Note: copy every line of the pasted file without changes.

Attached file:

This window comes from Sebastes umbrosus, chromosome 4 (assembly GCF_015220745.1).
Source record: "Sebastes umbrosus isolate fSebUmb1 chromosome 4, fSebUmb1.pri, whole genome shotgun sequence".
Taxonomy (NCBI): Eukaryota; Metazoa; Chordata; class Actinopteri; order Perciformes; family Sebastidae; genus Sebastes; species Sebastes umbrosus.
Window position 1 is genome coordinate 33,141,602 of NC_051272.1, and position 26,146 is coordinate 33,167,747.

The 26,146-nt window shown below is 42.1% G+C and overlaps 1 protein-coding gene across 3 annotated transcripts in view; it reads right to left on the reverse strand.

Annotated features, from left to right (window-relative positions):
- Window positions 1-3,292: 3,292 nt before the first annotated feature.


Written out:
This window comes from Sebastes umbrosus, chromosome 4 (assembly GCF_015220745.1).
Source record: "Sebastes umbrosus isolate fSebUmb1 chromosome 4, fSebUmb1.pri, whole genome shotgun sequence".
Taxonomy (NCBI): Eukaryota; Metazoa; Chordata; class Actinopteri; order Perciformes; family Sebastidae; genus Sebastes; species Sebastes umbrosus.
Window position 1 is genome coordinate 33,141,602 of NC_051272.1, and position 26,146 is coordinate 33,167,747.

The 26,146-nt window shown below is 42.1% G+C and overlaps 1 protein-coding gene across 3 annotated transcripts in view; it reads right to left on the reverse strand.

Annotated features, from left to right (window-relative positions):
- Window positions 1-3,292: 3,292 nt before the first annotated feature.